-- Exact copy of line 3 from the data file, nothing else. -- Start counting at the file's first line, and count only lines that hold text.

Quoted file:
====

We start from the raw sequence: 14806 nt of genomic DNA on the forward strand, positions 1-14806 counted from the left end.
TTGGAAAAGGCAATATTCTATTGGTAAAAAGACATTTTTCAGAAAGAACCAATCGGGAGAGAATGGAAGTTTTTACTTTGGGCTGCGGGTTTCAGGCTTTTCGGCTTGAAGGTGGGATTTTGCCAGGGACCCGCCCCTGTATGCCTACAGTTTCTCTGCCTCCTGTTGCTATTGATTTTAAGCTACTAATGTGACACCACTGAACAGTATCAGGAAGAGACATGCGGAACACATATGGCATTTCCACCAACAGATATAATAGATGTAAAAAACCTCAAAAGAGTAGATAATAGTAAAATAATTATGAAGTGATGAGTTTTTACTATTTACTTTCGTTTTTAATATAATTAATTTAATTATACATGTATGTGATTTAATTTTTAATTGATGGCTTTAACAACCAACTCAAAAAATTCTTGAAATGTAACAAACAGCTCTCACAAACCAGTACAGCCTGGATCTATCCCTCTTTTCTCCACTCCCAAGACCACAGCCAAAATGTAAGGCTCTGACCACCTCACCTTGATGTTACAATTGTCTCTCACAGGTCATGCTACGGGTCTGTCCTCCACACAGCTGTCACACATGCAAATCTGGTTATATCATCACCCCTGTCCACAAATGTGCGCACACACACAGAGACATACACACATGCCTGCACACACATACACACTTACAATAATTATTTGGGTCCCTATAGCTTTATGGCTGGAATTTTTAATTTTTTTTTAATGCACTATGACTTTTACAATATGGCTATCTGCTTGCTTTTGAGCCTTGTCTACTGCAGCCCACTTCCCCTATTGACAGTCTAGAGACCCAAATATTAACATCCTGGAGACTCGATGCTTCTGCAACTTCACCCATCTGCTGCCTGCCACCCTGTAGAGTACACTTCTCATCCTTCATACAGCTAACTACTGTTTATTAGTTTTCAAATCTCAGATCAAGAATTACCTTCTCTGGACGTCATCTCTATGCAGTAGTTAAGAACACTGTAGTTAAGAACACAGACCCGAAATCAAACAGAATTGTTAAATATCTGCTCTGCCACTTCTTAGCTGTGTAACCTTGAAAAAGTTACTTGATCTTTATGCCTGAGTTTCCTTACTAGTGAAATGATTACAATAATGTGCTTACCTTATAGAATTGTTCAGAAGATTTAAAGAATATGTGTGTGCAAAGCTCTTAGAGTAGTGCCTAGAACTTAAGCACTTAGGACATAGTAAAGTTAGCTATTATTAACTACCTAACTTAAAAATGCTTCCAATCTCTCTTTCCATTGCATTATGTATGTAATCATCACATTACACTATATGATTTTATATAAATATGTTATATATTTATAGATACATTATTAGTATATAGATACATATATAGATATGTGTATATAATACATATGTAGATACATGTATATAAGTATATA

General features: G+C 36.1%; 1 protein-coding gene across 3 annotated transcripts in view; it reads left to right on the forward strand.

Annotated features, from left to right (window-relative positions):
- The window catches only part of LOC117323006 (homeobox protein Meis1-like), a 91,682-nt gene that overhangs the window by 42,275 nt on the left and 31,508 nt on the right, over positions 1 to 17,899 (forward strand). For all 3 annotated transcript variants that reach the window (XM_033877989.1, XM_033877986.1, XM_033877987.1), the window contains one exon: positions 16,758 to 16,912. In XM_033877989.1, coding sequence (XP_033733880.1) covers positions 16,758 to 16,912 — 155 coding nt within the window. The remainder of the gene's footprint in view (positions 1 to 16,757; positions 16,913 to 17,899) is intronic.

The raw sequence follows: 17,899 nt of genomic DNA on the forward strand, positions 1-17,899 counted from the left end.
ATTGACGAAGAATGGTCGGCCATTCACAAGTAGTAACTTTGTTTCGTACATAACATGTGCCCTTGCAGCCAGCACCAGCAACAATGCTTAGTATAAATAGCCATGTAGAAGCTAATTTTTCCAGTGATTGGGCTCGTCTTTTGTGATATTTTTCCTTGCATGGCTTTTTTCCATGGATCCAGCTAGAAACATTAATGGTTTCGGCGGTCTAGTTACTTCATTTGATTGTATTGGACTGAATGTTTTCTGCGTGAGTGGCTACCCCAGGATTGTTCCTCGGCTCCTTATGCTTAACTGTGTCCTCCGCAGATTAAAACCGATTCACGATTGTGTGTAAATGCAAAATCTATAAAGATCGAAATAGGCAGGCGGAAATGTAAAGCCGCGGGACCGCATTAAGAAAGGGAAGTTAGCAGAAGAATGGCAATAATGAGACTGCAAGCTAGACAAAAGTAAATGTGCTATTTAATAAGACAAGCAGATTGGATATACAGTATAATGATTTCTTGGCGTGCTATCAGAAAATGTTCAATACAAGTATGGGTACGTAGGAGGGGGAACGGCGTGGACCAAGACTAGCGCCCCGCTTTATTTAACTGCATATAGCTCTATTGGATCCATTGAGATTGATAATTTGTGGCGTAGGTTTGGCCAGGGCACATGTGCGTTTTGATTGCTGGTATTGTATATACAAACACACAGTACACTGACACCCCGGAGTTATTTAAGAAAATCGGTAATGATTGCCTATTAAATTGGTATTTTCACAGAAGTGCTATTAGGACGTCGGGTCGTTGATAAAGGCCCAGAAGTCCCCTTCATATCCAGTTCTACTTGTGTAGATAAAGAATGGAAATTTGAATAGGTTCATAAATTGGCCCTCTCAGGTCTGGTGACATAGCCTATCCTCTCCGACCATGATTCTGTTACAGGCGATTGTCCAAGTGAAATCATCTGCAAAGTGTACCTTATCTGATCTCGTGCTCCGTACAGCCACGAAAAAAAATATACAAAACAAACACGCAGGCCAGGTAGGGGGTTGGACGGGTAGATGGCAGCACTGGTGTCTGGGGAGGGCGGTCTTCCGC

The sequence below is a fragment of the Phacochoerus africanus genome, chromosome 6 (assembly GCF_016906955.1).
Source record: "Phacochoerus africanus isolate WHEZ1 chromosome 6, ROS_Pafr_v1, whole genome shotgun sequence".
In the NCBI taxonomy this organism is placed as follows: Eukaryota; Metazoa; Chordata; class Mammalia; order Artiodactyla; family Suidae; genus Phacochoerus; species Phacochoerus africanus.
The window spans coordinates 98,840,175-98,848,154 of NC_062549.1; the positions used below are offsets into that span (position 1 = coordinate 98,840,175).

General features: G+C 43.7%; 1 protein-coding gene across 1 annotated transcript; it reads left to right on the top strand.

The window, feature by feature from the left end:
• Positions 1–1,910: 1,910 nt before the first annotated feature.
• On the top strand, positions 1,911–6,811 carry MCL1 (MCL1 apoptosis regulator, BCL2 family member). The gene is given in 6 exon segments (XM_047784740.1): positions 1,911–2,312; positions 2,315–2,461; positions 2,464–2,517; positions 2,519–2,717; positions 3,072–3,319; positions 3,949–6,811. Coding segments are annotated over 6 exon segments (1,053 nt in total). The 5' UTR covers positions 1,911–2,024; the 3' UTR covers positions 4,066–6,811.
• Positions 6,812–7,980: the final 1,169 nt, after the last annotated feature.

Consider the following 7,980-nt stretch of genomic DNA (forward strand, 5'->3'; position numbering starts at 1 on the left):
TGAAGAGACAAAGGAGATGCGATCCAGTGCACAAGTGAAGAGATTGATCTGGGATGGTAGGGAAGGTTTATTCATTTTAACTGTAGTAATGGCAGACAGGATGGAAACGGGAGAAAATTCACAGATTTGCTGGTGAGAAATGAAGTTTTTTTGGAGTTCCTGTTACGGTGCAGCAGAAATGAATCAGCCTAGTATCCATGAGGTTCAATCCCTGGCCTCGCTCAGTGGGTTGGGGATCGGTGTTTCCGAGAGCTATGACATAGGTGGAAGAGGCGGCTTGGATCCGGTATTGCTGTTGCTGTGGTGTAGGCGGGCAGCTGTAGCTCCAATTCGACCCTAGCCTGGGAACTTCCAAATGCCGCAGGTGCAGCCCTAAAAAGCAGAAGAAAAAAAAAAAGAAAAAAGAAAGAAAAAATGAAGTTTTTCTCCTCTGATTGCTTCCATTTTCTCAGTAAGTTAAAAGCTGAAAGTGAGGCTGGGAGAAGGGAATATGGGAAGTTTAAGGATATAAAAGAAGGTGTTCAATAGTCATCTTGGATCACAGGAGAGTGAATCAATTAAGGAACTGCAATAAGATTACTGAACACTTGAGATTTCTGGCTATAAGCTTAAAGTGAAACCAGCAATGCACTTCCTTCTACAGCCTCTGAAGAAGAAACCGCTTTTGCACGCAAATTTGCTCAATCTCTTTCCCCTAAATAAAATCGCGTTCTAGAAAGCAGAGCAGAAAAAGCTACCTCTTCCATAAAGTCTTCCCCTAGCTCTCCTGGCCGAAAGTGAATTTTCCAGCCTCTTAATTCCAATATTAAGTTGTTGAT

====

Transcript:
General features: G+C 36.1%; 1 protein-coding gene across 3 annotated transcripts in view; it reads left to right on the forward strand.